These five best practices can be extremely helpful in ensuring the viability of your data governance program.
Data governance, as with any other major data practice, is not without its own pitfalls. A few of the most common ones include:
Hyper-focusing on IT: Though often those in technology disciplines are the first to recognize the need for governance, they are neither the creators nor the users of the data.
SOLUTION: Keep the majority of data governance efforts on the ‘business’ side and integrate IT as an active partner
Assuming the value of data is understood: Not everyone within an organization is aware of the value of data and subsequently of the value of ensuring its quality. This generally occurs not because people are willfully ignorant, but rather because they have had the benefit of only receiving the clean data instead of having to work with the resources necessary to achieve it.
SOLUTION: Communicate the value of clean data and how important it is to becoming a better business from within.
Choosing the wrong metrics: It’s tempting to pick an easy and straightforward metric that may ultimately sound great, but not actually mean anything (ie: we reduced errors by 20% sounds great, but doesn’t really tell us how that is impactful on business activities). Instead, choose metrics that demonstrate how improvements to data and governance are helping people to achieve their goals.
SOLUTION: Connect different metrics that demonstrate both progress and impact across an entire company.
Data silos: Silos are painful for any part of a business, but with data governance in particular. This is because while data may meet governance needs for one department or use, it may fall short for another. This leads to inconsistent data and even more problems down the line.
SOLUTION: Make data governance a change in culture and mindset and include all departments in the planning and creation of data governance strategies.
Data governance tools are designed to help ensure that data delivers the anticipated business value. This means that when it comes time to choose a data governance tool, be sure to remain clear on not only the capabilities that a tool possesses but also how these functionalities will deliver business value.
There are several functional areas that should be considered while evaluating potential tools.
- The management of information and data artifacts: To achieve data consistency, governance programs must manage essential data, such as elements, models, and glossaries. Specifically, the tool should have the capacity to:
- Classification of data based on use or relevance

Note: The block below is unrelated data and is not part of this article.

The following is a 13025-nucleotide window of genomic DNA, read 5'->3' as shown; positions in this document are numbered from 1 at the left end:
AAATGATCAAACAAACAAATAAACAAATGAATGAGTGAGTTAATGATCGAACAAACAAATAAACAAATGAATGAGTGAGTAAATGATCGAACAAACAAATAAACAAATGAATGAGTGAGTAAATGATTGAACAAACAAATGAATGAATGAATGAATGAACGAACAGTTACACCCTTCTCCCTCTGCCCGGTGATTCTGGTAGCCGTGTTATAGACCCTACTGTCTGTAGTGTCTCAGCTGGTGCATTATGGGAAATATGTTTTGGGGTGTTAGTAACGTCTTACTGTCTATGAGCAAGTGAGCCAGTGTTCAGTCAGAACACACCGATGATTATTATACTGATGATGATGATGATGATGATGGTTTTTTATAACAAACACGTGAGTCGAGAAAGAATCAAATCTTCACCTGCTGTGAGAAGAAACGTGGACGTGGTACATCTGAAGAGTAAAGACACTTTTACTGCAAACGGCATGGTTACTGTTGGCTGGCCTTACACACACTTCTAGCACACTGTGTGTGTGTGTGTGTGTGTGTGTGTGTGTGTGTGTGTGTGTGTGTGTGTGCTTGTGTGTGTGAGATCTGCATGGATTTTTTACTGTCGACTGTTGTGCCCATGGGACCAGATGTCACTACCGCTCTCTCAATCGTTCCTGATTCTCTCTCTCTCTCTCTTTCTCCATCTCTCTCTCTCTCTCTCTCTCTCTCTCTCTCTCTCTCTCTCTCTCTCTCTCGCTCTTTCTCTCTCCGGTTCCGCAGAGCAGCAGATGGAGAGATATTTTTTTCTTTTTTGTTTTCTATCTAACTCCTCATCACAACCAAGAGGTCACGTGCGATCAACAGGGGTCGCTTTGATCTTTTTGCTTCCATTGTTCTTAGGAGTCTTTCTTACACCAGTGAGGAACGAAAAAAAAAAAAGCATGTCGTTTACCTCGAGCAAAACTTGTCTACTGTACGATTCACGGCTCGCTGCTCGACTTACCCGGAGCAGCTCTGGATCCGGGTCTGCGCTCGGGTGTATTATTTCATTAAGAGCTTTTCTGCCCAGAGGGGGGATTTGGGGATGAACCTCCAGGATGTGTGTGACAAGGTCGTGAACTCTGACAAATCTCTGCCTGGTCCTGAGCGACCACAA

- Management of relationships between data elements via hierarchies or taxonomies
- Versioning capabilities: Having specific version information is key to the effective monitoring updates and restoring earlier versions when necessary. This means:
- Source code control service systems that include branching and merging
- Historical reports: These should demonstrate any modifications and the sources of these modifications; including metadata.
- Rollback capabilities: A running application should be able to return to the most recent state with the transaction name ‘ROLLBACK’ in the case that the execution process fails.
- Metadata management: Data governance and metadata are inseparable because without proper metadata, master data lacks essential context.
The following are several common tools available in the data governance market today:
|Name||Founded||Status||Number of Employees|
|SAS Data Governance||1976||Private||10,001+|
|Erwin Data Governance||2016||Private||51-200|
|Infogix Data Governance Suite||1982||Private||201-500|
|Alex Solutions ALEX 2.23||2016||Private||11-50|
|Cloudera Enterprise 5.10||2008||Public||1,001-5,000|
|IBM Infosphere Information Governance Catalog||1911||Public||10,001+|
Image source: Collibra
Data governance was once emphasized as essential for those in industries with regulatory compliance, as is the case with finance and insurance. Today, this emphasis has shifted to a much wider range of industries, particularly in Europe with the recent implementation of the new GDPR (general data protection regulation).
Data governance can be integral in achieving compliance because it can help organizations to be able to clearly answer the following questions:
- What data do we collect and hold for our customers and employees?
- Where do we get this data from?
- What controls do we have in place to ensure its security?
- Who owns or manages the data internally?
- What happens in the case of a breach?
- How can we communicate our privacy information?
- What is the legal basis for carrying out your data practices?
- How are you managing minors and their guardians?
The traceability and clarity provided in organization-wide, and well-executed data governance can simplify and streamline this process, internally and also externally in the case of an audit.
In an era so heavily dependent on data, oftentimes of a sensitive nature, the importance of data governance cannot be understated. As data continues to become more complex, organizations are likely to be in search of more and better ways to ensure that it remains compliant and internal efforts effective.
Data governance is just one part a greater data strategy to ensure that it is used effectively and correctly within an organization. If you’re interested in finding out more about related topics, such as data cleaning, knowledge management, and similar, be sure to take a look at our blog’s data section. https://www.firstsanfranciscopartners.com/blog/data-governance-survey-results/